Pelvic Plastic Surgery
Pelvic plastic surgery involves repairing the tissue and muscles that support pelvic organs like the bladder, uterus, rectum and vagina. It can correct conditions such as pelvic organ prolapse, leakage of urine or bowel and sagging of the external vulva (labia).골반필러잘하는병원
In the past, gynecologists have relied on surgical mesh — a synthetic material — to help strengthen and support the vaginal walls and other structures in women, especially those tissues affected by childbirth, surgery, aging, weight gain or other factors. Although the use of this implant may have had some success, it is a costly and controversial procedure. An alternative is to use native tissue repair. This surgery reconstructs the patient’s own support tissues, and typically requires less incisions than traditional vaginal repairs.
A common problem is pelvic organ prolapse, in which the tissue and muscle of your pelvic floor weaken and cause the organs to drop down through the vaginal opening or through the wall of the rectum. This is most common in the case of the bladder and rectum, but can also occur with the urethra and small intestine (enterocele). It is often difficult to diagnose because there are many different causes of prolapse, so there is no single treatment for all patients.
If you have prolapse, conservative treatments such as Kegel exercises and medical devices can sometimes pull the organs back into place. If they are too severe, however, you may need surgery. Surgical procedures to treat prolapse include colporrhaphy, in which tears along the anterior and posterior walls of your vagina are fixed with stitches; sacrospinous vault suspension, in which the sagging tissue around your rectum and pelvic bones is repaired by placing a surgical graft or mesh; and sacrocolpopexy, in which your surgeon attaches a mesh to the front and back walls of your vagina and your tail bone (sacrum) to restore their original position.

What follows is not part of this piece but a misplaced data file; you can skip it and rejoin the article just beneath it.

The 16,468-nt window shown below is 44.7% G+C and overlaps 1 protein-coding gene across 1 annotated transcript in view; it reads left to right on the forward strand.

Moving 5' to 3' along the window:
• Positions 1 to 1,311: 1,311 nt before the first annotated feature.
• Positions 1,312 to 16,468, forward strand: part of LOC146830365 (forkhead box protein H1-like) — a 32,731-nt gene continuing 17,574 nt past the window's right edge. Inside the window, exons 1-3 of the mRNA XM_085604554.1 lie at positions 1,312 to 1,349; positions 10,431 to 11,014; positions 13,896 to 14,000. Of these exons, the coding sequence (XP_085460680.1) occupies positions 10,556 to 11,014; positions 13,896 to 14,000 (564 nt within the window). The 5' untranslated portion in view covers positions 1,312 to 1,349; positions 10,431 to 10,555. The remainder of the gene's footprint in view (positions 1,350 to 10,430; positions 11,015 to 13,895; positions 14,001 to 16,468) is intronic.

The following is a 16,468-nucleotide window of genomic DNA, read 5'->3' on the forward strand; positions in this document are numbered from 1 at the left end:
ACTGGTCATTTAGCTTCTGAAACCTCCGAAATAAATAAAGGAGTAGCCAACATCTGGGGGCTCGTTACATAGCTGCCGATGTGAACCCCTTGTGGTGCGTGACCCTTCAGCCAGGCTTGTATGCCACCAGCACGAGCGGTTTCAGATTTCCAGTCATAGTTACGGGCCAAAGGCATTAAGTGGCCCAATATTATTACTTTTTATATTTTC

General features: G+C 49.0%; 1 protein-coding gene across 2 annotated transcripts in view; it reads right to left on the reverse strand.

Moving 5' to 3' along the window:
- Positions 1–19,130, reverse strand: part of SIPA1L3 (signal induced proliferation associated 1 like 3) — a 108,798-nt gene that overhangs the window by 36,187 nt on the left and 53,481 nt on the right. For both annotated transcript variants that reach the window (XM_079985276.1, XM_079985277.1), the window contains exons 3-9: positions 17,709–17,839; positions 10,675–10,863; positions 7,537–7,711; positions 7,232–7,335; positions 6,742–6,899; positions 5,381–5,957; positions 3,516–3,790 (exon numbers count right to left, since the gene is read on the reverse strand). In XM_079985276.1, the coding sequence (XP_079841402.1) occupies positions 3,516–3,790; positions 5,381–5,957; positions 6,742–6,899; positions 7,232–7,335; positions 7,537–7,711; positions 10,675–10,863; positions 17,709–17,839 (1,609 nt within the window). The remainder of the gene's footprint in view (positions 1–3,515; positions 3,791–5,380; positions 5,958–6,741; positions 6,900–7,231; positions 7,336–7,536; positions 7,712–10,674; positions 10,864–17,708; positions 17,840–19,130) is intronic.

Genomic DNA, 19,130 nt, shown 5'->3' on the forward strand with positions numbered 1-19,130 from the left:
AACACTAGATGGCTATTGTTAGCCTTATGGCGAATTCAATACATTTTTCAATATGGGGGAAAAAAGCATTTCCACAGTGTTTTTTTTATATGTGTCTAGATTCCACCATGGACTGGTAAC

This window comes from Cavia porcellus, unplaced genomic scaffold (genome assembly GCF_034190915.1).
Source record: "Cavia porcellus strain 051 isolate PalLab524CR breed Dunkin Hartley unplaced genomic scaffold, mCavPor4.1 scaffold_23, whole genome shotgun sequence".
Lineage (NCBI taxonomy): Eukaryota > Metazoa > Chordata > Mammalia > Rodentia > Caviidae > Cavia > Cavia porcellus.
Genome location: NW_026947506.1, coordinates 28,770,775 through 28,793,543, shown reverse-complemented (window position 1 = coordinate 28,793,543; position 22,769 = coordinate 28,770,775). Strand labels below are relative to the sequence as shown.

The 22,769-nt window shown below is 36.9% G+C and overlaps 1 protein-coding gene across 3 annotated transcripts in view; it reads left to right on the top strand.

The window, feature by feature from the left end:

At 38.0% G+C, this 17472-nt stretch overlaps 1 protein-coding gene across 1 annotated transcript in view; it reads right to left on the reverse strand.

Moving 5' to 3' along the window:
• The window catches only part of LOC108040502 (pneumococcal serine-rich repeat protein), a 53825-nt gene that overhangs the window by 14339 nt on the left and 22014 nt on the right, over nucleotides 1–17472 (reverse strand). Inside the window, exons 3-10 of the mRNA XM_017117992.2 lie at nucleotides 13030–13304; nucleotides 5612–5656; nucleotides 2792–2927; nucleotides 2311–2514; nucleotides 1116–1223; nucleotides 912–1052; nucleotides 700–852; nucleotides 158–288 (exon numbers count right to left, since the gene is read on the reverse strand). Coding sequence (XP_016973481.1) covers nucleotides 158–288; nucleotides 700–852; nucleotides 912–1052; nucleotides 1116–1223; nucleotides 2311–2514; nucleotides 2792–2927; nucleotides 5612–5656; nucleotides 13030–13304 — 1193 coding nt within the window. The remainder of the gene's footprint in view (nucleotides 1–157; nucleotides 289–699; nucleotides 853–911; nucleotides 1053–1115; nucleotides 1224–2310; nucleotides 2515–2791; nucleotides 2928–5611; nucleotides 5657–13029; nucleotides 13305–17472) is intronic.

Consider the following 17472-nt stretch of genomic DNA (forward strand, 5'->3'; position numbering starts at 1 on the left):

Another type of surgery that combines the elements of both of these procedures is Le Fort colpocleisis, in which your provider sews together the front and back walls of your vaginal canal to shorten it, pushing sagging pelvic organs back into place. This is usually performed as open surgery with a cut in your abdomen, but can also be done laparoscopically.
Another surgery to treat stress urinary incontinence and some types of prolapse is the Burch procedure, which uses a sling made of synthetic or natural materials to create a hammock under the neck of your bladder. This can improve the function of your bladder and reduce leakage during physical activity or when you laugh or sneeze. However, it is not a permanent solution and needs to be replaced after a few months or years. You may have to wear a catheter for a few days following the procedure, and you will experience pain or leaking during this time, but these symptoms should get better as your stitches heal. You may also experience yellowish vaginal discharge that is normal and will disappear over several weeks.닥터케빈의원